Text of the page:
Interviews carry a level of expectation and pressure that demand detailed preparation. Appropriate and intelligent preparation is a key to your success.
General Advice and Common Pitfalls
- Provide specifics and justify your relevance – a general question does not necessarily mean that the interviewer is seeking a general answer. Questions can be intentionally broad to give you the ability to share a specific achievement or example. So while you may start your answer with a general statement to illustrate your broad understanding of a topic (i.e. change management), quickly follow it up with a clear and concise example to demonstrate your expertise.
- Be clear about your role in achieving an outcome – it is critical that you do not over-state your role when relaying your experience. Whether it be a change-management project or day-to-day general management, it is important to highlight YOUR contribution including any initiatives you contributed or actions you took. Acknowledging the contribution of your colleagues will demonstrate a team-based approach.
- Avoid negativity – complex and extenuating circumstances may surround your decision to leave an organisation, but be very careful about how you express them in your interview. Be frank but not derogatory. Too much negativity will not reflect well on you with potential employers, who are interested in how you will fit and potential impact within their organisation. Try to present events objectively without getting too personal or using inappropriate language.
- Identifying your personal brand – your personal brand and value proposition have become increasingly important with employers in recent times. Defining you is not as simplistic as it first seems. It goes straight to the heart of what potential employers are trying to identify – will you be a good cultural fit! So identify what constitutes your personal brand to give yourself the best possible opportunity to succeed in an interview with your chosen organisation. Be true to your brand and don’t waver from it, otherwise no how appealing the potential role is, if you personal brand is compromised when you commence with an employer, it will not be a long-term success.
What to expect – interviews can take many forms, ranging from an informal conversation to several formal meetings. There are four-five main types of interview questions that you may be asked. These are as follows:
These questions ask you to provide an example of a time where you behaved in a certain way. They are designed to give the potential employer an idea of how you could act in the future, based on your past. It is important to be able to provide some examples of some key positive experiences in your career that you are particularly proud of and highlight your strengths.
- Example: “Describe a time when you showed initiative in the workplace.”
Situational questions are similar to behavioural questions, but are more focussed on you may deal with certain situations. The STAR (Situation/Task/Action/Result) method of answering is the most common and appropriate way of framing your response.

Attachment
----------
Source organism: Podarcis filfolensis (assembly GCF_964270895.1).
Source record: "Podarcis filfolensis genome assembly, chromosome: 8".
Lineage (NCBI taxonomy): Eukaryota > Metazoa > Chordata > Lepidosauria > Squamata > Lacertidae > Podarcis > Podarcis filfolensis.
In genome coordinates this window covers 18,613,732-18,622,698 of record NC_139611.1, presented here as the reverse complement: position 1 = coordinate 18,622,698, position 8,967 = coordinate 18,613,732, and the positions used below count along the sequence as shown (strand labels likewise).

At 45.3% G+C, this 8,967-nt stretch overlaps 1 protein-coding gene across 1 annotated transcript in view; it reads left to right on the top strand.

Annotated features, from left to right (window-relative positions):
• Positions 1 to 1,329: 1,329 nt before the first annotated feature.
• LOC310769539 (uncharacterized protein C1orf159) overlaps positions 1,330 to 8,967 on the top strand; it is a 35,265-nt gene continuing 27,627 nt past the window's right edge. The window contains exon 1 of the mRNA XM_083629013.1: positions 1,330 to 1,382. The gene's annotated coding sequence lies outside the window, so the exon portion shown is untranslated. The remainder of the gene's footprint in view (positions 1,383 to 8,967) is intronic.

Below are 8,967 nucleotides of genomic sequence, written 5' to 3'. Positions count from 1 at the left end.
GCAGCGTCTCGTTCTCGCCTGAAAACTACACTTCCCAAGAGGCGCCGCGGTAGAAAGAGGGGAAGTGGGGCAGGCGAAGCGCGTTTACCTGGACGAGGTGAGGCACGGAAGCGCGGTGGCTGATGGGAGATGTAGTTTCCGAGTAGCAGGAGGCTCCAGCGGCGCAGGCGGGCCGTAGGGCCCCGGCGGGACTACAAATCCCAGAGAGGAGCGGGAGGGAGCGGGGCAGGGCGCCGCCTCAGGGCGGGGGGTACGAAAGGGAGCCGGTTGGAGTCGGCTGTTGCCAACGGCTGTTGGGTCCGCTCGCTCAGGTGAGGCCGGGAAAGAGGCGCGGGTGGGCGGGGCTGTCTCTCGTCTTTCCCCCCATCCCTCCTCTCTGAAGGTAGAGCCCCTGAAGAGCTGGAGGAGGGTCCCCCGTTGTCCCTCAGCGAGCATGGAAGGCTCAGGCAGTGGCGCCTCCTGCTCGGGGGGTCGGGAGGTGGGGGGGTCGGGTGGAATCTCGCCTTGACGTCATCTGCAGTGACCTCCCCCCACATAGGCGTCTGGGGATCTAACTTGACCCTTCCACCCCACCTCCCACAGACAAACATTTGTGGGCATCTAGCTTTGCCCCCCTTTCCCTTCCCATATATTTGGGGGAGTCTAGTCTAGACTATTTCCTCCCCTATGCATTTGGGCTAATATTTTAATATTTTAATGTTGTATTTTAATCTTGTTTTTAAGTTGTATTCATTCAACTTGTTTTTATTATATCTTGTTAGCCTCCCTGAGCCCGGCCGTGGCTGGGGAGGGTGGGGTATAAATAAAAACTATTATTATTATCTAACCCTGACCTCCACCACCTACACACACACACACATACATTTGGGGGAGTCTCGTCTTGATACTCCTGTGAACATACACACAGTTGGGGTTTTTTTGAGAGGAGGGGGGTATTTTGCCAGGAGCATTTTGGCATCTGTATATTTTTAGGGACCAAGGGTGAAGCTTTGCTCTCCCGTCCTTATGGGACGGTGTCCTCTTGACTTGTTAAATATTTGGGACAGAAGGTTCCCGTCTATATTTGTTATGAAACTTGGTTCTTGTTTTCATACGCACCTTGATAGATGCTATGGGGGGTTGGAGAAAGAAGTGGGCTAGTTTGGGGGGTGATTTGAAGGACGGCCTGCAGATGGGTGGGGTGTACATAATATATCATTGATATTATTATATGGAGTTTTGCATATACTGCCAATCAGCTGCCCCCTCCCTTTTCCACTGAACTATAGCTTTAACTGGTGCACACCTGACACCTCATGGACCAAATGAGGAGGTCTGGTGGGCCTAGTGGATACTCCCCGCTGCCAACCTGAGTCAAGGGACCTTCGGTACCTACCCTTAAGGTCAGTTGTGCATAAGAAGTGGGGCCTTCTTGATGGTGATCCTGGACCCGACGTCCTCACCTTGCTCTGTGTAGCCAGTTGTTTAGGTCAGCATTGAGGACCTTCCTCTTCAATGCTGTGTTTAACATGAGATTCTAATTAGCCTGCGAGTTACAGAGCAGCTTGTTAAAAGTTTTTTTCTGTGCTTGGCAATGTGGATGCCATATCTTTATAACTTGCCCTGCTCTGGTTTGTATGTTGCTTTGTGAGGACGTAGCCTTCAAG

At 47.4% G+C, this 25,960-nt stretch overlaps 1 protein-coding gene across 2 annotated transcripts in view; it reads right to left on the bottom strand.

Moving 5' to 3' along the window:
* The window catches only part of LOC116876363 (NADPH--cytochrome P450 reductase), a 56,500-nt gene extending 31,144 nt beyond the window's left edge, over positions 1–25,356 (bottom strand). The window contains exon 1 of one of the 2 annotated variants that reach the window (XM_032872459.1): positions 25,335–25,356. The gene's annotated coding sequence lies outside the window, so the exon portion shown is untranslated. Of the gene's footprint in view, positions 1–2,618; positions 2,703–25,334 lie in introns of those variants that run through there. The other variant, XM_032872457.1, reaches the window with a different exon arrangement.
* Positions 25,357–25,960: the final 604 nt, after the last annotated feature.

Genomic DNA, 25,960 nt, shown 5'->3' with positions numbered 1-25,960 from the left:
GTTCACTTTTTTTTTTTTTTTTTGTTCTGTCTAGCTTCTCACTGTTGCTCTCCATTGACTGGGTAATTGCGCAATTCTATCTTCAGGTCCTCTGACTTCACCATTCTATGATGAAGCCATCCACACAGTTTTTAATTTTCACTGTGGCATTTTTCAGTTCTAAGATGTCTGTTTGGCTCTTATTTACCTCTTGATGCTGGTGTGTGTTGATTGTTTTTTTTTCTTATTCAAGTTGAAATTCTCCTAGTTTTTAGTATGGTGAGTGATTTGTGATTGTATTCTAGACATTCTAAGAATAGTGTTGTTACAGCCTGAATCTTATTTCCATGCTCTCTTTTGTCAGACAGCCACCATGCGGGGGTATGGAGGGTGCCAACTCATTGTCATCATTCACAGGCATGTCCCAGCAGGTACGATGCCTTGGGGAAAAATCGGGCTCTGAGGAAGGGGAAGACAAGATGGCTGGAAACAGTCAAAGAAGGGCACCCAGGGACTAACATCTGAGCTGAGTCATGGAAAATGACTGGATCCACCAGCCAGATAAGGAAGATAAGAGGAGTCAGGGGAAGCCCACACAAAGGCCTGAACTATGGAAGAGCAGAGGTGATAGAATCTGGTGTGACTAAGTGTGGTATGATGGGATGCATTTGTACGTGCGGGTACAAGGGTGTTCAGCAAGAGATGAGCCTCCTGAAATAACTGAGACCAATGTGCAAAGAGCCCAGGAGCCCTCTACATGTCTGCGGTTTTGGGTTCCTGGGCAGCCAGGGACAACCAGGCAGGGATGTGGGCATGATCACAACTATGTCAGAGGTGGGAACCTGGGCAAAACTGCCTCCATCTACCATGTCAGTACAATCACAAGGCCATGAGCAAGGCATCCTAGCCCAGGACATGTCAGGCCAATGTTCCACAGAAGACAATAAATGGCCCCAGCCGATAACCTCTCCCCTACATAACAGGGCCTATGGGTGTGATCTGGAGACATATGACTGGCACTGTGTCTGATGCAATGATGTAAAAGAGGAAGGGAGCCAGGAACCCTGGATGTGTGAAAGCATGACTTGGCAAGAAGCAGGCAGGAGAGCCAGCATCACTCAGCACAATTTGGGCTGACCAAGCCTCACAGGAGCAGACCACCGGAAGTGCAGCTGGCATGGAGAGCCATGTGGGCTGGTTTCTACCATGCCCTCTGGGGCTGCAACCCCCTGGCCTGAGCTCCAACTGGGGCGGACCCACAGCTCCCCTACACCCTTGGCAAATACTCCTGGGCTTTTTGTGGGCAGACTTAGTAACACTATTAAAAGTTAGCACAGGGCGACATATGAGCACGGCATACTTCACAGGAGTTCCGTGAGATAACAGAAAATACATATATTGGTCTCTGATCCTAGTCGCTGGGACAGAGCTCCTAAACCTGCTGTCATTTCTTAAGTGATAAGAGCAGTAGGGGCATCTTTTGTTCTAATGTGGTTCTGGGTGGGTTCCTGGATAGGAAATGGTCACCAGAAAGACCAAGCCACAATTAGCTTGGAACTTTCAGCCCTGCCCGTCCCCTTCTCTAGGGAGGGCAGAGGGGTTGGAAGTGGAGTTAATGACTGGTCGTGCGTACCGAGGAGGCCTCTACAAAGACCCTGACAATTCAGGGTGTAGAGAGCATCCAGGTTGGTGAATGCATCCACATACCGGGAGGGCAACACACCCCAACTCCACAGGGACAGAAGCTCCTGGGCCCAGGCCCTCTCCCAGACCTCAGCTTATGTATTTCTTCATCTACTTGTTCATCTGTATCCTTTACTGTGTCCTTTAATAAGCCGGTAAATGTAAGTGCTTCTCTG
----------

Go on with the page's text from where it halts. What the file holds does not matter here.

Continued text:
- Situation – describe a situation you and/or your organisation was in
- Task – describe what you decided to do
- Action – describe what you actually did
- Result – describe the outcome of your actions and how it benefited you/your staff or organisation as a whole.
- Example: “How would you manage a staff member who was not working constructively within your team?”
Competency based questions focus on identifying and drawing out multiple examples of you have exhibited particular management, technical or behavioural traits or competencies. The interviewer is looking for examples of past behaviour that demonstrate the competencies necessary for success in the role.
Core competencies relevant to more senior roles may include change management, strategy, governance, commercial acumen, process improvement, team building and performance management.
To prepare for such questions, revisit your CV and group relevant achievements by competency. Then use this information to create a succinct answer that you can use in your interview to demonstrate your successes in each competency area (using the STAR method).
- Example: “What are your strengths?”
Employers are keen to identify whether you would be a strong cultural fit within their team. They will ask questions that allow them to get a good understanding about you as a person rather than from a technical perspective. To assist in responding to these question, use positive feedback received in performance reviews or from colleagues or clients.
- Example: “How would your colleagues or (for a management position your team members) describe you?”
These are not always the easiest question to answer but are equally important. It is critical that you have an understanding of your worth but also what is the value of the position. The latter may be easy to determine through the advertisement or, as appropriate, talking to the recruiter or human resources representative of the organisation. However, if that does not result in a positive response, do your research identifying the package for like positions within other organisations.
If you were happy with the remuneration from your current or previous position you may want to state that as a ballpark figure and go from there. Indicating a willingness to negotiate also puts the onus back on the potential employer to offer a package that you will be happy with for a reasonable period. There is no point stating that you would be happy to accept something less than what you are actually seeking, likewise overstating your expectations (especially if it is well in excess of the advertised package) will quickly provide potential employers a reason to exclude you from future consideration.
For more information about preparing and enhancing the results from your interview, please do not hesitate to contact us.